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Palm Zire review: Palm Zire

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MSRP: $99.00

The Good Easy connection via mini-USB cable; battery recharges through USB port; separate connector for repowering without a computer; long battery life.

The Bad Scant amount of RAM; slow processor; no expansion slot; lacks backlight.

The Bottom Line Palm has managed to lower the entry-level bar with the inexpensive and ultrabasic Zire.

Visit for details.

5.9 Overall
  • Design 7
  • Features 5
  • Performance 5

Palm's latest entry into the handheld race is a budget PDA that's earmarked for the tech neophyte. While other manufacturers are adding more memory, larger screens, and faster processors, the Palm Zire has just 2MB of RAM; a small, monochrome screen with no backlight; and a relatively poky, 16MHz processor. Yes, the attractively designed Zire is about as basic as a Palm gets, but if you're looking for a no-frills personal organizer, it will certainly do the job--as long you're not trying to read the screen in a dimly lit place. Taking a page from Apple's design book, the Zire has a white-plastic design à la the iPod. According to Palm, when it comes to PDA design, white is the new black, and with the new color scheme, the Zire seems fresh--or at least different--from its predecessors. The unit's rounded edges; white bezel; and aqua-colored, gel protective cover make the device look simple and easy to use. At 4.4 by 2.9 by 0.6 inches and 3.8 ounces, the Zire is no smaller than other Palms, though it is lighter.

The Zire is no smaller than its Palm siblings.

However, its plastic casing makes it lighter.

The differences between the Zire and its Palm siblings extend beyond cosmetics. Palm has removed the To Do and Note keys and has brought the Contacts and Calendar buttons flush against the scroll controls, a layout that allows for easy, one-handed operation. Also gone is the Calculator key in the upper-right corner of the Graffiti area; it has been replaced by a customizable Favorites button that can be reassigned--as can all controls--through the Preferences menu.

The real innovation here is Palm's abandonment of the proprietary data connector. You now connect the PDA to your PC or Mac via a simple mini-USB cable and without a cradle. This is a positive step for a couple of reasons: you have one fewer item to lug around, and if you lose the cord, you can easily replace it without having to pay Palm $39.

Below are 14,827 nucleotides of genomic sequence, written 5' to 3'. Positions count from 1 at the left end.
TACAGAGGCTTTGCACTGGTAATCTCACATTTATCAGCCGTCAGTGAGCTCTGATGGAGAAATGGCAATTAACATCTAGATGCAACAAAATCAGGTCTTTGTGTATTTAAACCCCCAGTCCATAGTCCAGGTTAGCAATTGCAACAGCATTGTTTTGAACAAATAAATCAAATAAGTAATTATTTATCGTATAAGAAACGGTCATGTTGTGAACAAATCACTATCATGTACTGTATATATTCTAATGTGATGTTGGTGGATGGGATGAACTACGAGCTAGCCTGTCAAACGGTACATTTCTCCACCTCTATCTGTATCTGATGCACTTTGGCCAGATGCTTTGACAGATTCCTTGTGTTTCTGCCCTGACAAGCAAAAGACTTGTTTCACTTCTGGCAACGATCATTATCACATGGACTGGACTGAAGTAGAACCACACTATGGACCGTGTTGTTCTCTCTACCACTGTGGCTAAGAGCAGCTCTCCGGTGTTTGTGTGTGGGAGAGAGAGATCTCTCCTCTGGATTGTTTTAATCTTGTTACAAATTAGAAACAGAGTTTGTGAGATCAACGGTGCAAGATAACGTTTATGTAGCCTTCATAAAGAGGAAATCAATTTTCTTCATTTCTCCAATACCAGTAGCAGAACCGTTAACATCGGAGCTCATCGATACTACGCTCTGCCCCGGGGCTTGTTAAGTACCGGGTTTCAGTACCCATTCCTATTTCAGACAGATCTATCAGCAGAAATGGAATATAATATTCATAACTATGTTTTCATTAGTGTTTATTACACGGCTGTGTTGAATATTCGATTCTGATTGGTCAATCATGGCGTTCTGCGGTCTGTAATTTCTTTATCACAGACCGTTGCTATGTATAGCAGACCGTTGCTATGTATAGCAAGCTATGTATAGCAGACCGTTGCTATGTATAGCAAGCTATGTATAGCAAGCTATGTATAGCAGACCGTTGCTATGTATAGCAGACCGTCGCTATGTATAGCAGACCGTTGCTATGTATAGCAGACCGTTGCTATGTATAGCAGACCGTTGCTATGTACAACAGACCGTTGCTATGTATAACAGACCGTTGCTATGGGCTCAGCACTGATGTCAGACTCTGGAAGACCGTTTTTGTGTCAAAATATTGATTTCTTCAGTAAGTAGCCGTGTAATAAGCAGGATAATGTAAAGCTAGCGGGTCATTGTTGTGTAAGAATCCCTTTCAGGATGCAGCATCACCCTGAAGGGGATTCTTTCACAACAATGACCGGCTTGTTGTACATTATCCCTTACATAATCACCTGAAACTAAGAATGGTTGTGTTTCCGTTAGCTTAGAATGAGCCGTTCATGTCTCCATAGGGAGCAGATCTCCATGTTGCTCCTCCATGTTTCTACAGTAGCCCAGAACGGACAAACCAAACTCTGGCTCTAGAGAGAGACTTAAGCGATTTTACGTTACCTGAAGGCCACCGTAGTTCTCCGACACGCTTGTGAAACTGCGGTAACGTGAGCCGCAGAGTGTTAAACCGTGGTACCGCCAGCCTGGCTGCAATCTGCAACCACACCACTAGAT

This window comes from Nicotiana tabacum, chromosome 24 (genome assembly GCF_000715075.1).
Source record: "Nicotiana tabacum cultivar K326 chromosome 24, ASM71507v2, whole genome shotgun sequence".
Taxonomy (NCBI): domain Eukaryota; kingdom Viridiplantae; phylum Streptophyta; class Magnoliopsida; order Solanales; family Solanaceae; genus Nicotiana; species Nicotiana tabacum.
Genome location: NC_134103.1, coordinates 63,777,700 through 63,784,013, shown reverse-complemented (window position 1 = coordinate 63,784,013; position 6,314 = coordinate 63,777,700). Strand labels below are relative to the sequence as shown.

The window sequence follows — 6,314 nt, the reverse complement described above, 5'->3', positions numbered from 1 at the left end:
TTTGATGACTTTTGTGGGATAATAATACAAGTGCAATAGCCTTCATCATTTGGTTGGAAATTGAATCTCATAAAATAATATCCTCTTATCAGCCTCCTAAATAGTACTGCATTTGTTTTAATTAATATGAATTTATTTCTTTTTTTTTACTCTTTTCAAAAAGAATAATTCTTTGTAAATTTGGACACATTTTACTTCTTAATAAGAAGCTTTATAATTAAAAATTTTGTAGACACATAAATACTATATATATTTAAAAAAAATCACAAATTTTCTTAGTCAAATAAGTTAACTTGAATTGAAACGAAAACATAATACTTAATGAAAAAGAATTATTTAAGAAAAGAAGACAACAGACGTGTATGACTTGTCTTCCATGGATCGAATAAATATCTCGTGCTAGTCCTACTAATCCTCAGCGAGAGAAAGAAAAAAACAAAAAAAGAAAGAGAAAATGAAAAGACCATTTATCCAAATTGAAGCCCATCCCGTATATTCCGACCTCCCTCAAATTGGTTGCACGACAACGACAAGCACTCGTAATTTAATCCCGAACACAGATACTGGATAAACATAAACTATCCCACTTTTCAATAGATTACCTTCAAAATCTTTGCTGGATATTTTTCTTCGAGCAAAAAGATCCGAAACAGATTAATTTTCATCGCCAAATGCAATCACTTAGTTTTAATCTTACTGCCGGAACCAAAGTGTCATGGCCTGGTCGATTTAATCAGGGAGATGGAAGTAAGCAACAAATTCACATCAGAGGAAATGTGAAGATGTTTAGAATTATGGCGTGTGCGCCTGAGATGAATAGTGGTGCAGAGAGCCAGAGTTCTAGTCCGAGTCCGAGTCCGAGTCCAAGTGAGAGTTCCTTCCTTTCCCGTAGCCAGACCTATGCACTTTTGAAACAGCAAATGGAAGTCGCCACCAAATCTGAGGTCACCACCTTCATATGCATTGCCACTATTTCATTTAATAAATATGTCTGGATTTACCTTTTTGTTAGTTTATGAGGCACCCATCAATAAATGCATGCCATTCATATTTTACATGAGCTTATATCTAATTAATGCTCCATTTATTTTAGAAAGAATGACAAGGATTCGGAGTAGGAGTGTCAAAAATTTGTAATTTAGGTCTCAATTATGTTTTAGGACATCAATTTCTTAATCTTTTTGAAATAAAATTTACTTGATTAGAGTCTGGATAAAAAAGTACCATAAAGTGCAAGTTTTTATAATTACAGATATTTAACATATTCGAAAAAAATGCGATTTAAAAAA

Palm finally ditched its proprietary connector for a mini-USB one.

Though it looks neat, this cover flops around and catches on things.

The same USB connection also recharges the Zire's batteries. However, if you aren't near a computer, you can use the included AC adapter, which plugs into the top of the unit. This Palm's protective cover is irritating; not only does it flop around, it often accidentally activates the Zire when it's in your pocket or your backpack.

To say that the Zire, which also goes by the model number m150, is a no-frills PDA would be an understatement--this model is more like a blast from the past. With just 2MB of RAM, a 16MHz DragonBall EZ processor, and a 2.75-inch, monochrome screen, the Zire is practically on a par with a Palm III in the specs department. In fact, Palm's previous low-end PDA, the m105 has a more generous 8MB of RAM, though its screen and processor are the same as those of the Zire.

The screen lacks a backlight but has high contrast.

Palm Desktop offers more quick links on the left side.

Unlike the m105, however, the Zire lacks a backlight. To be fair, this Palm's high level of contrast makes the screen easy to read, even in dim light. Nevertheless, the lack of a backlight is a major shortcoming in our book.

Does completing all the levels make you a complete blockhead?

Alternate rules: Try to find the mines in the first move.

An age-old puzzle gets a new life on the Zire.
On the software side, the Zire fares a bit better. The unit itself runs Palm OS 4.1--compared to the m105's 3.5.1--and the software CD includes the latest versions of Palm Desktop for the PC and the Mac. Windows users also get Chapura Pocket Mirror for syncing with Outlook. The notable exclusion from this package is Documents To Go, which lets you view and edit Microsoft Word and Excel documents on your handheld or exchange them between your PDA and your PC.

Four basic games round out the package: Giraffe helps you learn the Graffiti writing system by making you draw falling letters before they hit the ground; Hard Ball is a classic Breakout clone; and Mine Hunt and Puzzle are two puzzle-based games.

As noted earlier, the Zire is equipped with a 16MHz processor and 2MB of RAM. Considering this model's hardware limitations, it's no surprise that its performance is correspondingly limited. In our informal tests, we found that the device's processor and screen performance were at the low end of the handheld spectrum. Conversely, its battery life was above par.

The Zire isn't much of a picture viewer.
Using a freeware benchmark from Quartus, the unit scored 91 percent--the same as Palm's IIIx, V, and m100 models. By comparison, the Palm m515 scored 154 percent, while the Sony CLIE PEG-NR70V received a whopping 305 percent.

The Zire's screen is a subpar performer. Aside from the fact that the display is monochrome and nonbacklit, it also responds very slowly. If you play even slower games, there's visible streaking and blurring as objects move across the display. But its screen is at least as sharp as those of other monochrome Palm models and has the same resolution of 160x160 pixels.

On the plus side, the screen's humble properties contribute to improving battery life. With no energy-sapping backlight or colors to display, the battery lasts much longer. In our drain tests, it delivered 30 hours, 22 minutes of use before kicking the bucket.

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